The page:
As the end of the semester approaches, many college students are finding themselves starting to think about future plans, jobs and goals. Stress levels can be high, causing students to act irrationally and worry too much about the future. Is too much ambition inhibiting college students from truly living?
“Ambition is the need or drive to achieve through working for something of personal value,” said Carl Pickhardt, Ph.D., the author of several books on the subject. “Ambition is both learned and taught.”
Students are learning to be ambitious from an early age when role models are successful due to a drive to reach a positive final result, said Pickhardt. At a certain point, most students start to motivate themselves to strive to do better.
“Enjoying the process of working to achieve and actually achieving a goal both reinforce and satisfy ambition,” said Pickhardt. “Ambition always has a goal or objective.”
Students these days are finding the motivation to get good grades, go to graduate school or get a job in today’s competitive job market. However, the feeling of needing to always succeed in order to be fine in the future can hurt a student’s mental well-being.
“This ambition is stressful because a lot is at stake: successfully beginning one’s future and establishing one’s capacity to economically survive,” said Pickhardt.
While college is not only a time to learn, but also a place to have fun and let loose, high stress levels caused by a self-driven ambition can create an atmosphere of constant work.
“I think students are ambitious in school because they see everything around them that they want one day and think that in order to get it they need to do well in college,” said Mary Kreke, a student at Mount St. Mary’s University. “I do think that balancing out what parts of your life you are ambitious about is important.”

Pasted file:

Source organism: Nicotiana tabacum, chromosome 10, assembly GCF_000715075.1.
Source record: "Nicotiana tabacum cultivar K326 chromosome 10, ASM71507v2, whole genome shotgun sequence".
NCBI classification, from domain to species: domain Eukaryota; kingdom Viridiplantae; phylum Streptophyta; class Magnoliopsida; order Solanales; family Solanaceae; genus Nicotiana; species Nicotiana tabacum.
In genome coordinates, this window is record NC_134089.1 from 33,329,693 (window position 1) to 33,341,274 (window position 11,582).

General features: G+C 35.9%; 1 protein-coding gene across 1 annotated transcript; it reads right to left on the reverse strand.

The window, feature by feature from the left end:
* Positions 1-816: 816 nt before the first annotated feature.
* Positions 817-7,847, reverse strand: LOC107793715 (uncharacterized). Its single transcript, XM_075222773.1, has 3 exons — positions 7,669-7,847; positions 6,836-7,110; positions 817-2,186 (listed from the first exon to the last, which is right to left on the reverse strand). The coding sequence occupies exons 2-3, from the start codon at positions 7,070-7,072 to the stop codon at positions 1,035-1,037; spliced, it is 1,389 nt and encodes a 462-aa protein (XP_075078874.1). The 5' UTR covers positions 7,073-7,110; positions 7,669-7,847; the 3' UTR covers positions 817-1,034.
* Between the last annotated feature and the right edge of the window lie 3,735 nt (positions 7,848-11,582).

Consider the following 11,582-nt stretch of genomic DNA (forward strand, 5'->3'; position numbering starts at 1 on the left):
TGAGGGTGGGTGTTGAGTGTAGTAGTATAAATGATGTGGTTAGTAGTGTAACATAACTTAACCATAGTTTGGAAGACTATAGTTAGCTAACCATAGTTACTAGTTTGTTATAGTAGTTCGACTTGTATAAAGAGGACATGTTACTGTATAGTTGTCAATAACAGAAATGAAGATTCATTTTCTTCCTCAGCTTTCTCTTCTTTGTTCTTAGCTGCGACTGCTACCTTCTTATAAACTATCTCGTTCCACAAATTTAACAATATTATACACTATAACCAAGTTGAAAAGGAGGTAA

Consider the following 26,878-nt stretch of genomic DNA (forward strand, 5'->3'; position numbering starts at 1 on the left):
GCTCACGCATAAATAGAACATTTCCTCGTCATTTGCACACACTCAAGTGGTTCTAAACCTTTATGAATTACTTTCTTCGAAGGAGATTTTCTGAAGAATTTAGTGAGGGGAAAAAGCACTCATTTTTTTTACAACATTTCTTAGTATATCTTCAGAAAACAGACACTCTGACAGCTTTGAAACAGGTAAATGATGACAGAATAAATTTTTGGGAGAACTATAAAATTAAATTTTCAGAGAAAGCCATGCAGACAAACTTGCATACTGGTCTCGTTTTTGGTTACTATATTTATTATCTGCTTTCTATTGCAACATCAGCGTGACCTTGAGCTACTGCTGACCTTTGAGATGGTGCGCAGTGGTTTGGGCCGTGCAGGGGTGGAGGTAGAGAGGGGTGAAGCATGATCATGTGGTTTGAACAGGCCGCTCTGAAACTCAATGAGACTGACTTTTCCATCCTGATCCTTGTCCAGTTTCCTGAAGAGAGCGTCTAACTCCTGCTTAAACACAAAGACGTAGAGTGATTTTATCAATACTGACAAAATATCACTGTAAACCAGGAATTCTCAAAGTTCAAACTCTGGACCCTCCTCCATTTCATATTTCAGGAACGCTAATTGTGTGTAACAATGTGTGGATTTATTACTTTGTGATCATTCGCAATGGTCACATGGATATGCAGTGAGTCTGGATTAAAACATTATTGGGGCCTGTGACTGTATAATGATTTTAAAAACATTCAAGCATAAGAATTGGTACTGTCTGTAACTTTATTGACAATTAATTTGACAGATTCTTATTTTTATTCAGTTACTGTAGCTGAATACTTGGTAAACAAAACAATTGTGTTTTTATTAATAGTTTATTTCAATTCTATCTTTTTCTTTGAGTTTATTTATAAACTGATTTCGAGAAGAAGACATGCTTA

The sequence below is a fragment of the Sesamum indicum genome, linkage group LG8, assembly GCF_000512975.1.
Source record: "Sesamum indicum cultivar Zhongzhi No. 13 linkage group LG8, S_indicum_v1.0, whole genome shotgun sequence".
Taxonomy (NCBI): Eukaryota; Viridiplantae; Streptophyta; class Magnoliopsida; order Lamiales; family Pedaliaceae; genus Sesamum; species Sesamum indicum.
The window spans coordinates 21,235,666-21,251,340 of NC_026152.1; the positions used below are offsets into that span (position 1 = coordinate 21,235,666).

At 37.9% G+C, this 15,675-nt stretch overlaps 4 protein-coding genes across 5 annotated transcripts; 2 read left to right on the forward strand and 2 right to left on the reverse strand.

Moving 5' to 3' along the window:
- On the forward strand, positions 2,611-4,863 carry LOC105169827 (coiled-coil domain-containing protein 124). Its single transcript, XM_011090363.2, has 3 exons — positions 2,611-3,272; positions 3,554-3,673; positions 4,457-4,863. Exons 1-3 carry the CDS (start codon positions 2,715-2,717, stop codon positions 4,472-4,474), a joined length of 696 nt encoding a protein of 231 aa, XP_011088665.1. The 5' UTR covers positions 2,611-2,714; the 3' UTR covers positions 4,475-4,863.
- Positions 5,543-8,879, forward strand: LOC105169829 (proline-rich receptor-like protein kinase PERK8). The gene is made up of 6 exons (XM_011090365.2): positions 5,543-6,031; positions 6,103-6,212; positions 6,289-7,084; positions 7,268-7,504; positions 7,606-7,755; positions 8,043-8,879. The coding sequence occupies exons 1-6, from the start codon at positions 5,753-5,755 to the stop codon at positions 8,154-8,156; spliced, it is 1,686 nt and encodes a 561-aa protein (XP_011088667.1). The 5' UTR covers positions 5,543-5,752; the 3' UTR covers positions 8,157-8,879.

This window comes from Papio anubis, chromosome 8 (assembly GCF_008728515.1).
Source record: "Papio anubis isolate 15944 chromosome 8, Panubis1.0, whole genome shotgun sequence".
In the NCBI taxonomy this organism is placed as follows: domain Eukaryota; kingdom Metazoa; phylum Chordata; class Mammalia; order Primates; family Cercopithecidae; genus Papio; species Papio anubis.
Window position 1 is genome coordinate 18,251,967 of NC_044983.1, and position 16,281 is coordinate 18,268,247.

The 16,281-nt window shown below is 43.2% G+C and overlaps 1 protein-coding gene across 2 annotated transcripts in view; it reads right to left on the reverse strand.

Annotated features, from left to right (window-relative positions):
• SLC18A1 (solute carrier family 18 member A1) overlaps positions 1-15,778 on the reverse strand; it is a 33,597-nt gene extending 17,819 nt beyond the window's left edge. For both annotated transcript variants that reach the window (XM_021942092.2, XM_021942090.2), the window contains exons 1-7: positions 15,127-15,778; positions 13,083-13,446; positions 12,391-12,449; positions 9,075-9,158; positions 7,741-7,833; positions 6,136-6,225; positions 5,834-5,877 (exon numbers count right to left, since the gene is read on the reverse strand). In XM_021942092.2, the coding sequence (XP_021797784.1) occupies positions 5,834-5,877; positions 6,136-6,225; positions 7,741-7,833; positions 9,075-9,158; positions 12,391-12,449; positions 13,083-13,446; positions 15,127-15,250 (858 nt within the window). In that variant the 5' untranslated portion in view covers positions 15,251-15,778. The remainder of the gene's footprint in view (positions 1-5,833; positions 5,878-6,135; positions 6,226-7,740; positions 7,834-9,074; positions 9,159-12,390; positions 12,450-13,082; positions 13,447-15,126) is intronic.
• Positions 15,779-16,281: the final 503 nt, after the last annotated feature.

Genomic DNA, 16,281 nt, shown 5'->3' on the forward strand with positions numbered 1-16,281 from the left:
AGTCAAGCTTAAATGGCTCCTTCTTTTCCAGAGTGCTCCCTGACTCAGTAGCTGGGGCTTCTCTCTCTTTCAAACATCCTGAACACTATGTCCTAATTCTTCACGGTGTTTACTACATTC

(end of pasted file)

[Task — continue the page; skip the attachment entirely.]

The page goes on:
While ambition can be beneficial to schoolwork (to an extent), living in the future can be detrimental, according to experts.
“When ambition becomes of over-riding importance in a person’s life, then a lot of sacrifices can be made,” said Pickhardt. “For example, focusing on self at the expense of others, focusing on work at the expense of health and play, focusing on a single aspect of oneself and neglecting the whole.”
Many students can recount the tale of the student who seemed to be forever holed up in the library, studying and never socializing. Being able to take advantage of all aspects of college is important for growth, said Pickhardt.
Many universities offer counseling services for students who feel that the pressure to succeed and an overwhelming feeling of ambition that can cause mental duress.
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